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ALS Ice Bucket Challenge Inspiration Anthony Senerchia Dies At 46

30 November 2017, 10:33 pm EST By Athena Chan Tech Times
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The man who cofounded the ALS Ice Bucket Challenge passed away on Nov. 25 at age 46. The movement helped raise awareness for the disease worldwide.

Anthony Senerchia Passes Away

On Nov. 25, Anthony Senerchia, the man whose battle with ALS inspired the global social media movement passed away at age 46. He was diagnosed with amyotrophic lateral sclerosis, also known as ALS or Lou Gehrig's Disease, and fought the battle for 14 years.

In a 2015, interview about the Ice Bucket Challenge, his wife, Jeanette, stated that while Anthony didn't think that the movement will help him, he did believe that it will help someone who will be diagnosed with ALS in the future.

"He was a fighter ... He was our light. He made our life better," said Jeanette.

How The ALS Ice Bucket Challenge Sparked An International Movement

The ALS Ice Bucket Challenge began in 2014 as a simple challenge on Facebook where Anthony's wife, Jeanette, challenged three of her Facebook friends to do the challenge as well. Soon, people kept on doing the challenge and passing it on to other social media friends as well.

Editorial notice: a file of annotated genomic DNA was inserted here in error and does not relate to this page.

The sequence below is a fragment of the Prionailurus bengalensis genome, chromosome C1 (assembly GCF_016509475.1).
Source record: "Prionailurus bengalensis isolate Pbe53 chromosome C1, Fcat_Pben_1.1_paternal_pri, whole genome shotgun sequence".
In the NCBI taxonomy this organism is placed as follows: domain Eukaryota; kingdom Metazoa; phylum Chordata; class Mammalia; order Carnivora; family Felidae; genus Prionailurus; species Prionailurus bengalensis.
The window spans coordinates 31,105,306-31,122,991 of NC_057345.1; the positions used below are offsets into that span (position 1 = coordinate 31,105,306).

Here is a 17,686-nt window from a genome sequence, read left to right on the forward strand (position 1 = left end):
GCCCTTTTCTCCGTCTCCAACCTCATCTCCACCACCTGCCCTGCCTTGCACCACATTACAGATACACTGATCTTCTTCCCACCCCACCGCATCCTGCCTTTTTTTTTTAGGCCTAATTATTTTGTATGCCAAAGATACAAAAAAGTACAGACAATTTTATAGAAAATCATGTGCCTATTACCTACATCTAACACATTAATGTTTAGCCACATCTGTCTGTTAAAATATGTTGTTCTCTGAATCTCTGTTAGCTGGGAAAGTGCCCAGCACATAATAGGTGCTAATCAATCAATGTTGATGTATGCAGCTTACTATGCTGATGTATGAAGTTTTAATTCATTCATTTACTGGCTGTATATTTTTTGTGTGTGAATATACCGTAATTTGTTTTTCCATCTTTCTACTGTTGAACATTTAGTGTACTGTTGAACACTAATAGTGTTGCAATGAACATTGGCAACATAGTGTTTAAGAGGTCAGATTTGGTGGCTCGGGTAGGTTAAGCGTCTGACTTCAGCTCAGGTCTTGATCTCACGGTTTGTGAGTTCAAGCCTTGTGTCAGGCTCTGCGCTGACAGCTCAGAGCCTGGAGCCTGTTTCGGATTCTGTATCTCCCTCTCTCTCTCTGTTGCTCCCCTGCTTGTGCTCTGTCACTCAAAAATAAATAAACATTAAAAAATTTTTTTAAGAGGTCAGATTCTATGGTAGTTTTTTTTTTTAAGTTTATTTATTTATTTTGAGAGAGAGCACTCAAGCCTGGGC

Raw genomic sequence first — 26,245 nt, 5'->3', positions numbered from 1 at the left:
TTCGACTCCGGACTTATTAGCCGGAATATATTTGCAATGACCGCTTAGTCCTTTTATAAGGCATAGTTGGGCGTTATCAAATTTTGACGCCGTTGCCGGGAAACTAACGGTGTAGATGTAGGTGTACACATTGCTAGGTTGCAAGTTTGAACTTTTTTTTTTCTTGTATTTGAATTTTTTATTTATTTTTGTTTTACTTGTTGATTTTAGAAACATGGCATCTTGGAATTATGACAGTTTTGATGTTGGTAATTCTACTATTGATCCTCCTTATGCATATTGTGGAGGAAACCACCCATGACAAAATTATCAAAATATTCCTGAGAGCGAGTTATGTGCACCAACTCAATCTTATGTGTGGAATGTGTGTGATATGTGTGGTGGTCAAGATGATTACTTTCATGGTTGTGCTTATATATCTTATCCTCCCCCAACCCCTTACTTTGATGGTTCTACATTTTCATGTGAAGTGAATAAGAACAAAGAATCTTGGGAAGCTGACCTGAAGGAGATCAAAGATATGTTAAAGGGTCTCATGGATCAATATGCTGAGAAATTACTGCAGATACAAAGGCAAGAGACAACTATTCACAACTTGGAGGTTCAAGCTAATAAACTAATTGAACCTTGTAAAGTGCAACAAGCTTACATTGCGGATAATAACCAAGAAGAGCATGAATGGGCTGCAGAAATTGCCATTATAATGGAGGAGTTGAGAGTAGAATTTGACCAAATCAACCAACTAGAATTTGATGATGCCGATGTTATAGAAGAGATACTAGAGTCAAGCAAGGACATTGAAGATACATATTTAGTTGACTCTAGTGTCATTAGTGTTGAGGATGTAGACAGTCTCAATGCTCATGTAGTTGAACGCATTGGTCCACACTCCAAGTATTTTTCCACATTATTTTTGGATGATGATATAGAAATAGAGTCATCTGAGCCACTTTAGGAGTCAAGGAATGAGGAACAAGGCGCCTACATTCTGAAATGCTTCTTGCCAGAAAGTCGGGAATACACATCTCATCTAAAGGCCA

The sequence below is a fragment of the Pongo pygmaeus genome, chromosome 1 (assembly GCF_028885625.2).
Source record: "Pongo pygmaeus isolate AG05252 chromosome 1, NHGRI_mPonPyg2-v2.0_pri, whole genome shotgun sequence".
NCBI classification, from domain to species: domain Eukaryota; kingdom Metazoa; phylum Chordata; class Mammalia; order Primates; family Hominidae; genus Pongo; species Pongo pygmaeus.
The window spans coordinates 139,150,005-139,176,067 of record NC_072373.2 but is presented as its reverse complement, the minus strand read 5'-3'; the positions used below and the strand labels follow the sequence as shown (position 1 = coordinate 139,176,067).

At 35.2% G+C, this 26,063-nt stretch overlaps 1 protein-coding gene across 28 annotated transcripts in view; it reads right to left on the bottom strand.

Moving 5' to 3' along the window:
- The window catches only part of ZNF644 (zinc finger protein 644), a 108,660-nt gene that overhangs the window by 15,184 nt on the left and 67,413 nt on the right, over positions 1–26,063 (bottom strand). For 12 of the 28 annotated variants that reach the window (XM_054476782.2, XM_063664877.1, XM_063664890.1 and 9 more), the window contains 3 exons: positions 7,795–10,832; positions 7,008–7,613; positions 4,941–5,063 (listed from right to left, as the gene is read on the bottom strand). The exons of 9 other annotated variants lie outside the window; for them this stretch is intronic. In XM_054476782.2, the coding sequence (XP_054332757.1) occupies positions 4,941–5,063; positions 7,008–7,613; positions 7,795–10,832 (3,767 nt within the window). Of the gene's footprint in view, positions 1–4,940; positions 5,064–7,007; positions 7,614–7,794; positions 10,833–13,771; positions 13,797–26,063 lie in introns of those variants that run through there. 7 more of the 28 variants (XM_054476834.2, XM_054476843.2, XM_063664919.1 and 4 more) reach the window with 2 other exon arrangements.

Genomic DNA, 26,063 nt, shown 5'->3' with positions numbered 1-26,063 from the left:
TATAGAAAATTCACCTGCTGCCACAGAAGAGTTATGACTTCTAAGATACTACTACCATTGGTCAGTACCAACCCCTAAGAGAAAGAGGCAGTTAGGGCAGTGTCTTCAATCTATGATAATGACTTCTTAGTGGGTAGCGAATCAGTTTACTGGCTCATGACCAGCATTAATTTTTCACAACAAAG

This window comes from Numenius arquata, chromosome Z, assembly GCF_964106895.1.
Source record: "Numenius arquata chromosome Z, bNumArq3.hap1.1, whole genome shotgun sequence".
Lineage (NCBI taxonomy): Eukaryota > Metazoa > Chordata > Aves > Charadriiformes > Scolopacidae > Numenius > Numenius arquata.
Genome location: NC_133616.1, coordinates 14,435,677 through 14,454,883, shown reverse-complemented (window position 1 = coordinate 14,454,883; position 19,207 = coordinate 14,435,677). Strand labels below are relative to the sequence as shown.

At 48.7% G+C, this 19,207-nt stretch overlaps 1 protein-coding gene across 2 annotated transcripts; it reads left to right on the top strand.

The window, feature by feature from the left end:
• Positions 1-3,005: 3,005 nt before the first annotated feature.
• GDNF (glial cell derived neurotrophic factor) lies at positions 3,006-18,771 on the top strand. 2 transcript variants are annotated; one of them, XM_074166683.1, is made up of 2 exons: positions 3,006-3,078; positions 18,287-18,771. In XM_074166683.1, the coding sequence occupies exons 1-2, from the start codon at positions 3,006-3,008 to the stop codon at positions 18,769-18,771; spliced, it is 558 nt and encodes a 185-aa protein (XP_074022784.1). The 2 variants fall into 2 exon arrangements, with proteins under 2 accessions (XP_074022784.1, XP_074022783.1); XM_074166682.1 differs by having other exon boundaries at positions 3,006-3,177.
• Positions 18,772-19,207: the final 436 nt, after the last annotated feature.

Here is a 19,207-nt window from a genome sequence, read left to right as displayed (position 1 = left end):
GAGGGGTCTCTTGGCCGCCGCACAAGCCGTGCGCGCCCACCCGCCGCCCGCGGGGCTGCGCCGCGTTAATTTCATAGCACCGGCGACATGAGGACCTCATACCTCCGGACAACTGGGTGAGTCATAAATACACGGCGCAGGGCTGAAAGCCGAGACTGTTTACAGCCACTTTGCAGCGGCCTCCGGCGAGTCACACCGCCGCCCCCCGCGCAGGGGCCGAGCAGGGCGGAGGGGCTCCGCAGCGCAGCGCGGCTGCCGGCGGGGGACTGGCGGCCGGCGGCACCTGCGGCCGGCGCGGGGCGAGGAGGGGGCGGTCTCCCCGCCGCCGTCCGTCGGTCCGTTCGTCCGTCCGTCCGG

The Boston media took notice of the challenge, and by the second week, the national media had covered it as well. By the third week, celebrities also took the challenge, and by the fourth week, people all over the world were taking part in what had already become a global movement.

Fruits Of The Ice Bucket Challenge

The Ice Bucket Challenge proved successful in raising awareness for ALS in just four months, and its founders continue to invite people to do the challenge again to continue raising awareness for ALS in hopes of one day finding a cure.

The Ice Bucket Challenge has since raised $115 million so far, $77 million of which (67 percent) is being allotted to research and $23 million for patient care and community services. The remaining funds are being used for professional and public education on the disease as well as for fundraising efforts and other processing fees.

Lou Gehrig's Disease

ALS was first discovered in 1869 by neurologist Jean-Martin Charcot but was only brought to public attention in 1939 by famous baseball player, Lou Gehrig.

It is a progressive neurodegenerative disease that affects the spinal cord and nerve cells in the brain. The degeneration of the motor neurons eventually results in their death, which leads to the individuals' inability to initiate and control the muscles in their body. In its later stages, ALS could lead to complete paralysis.

There is no cure for ALS yet, but researchers continue their quest to find one.

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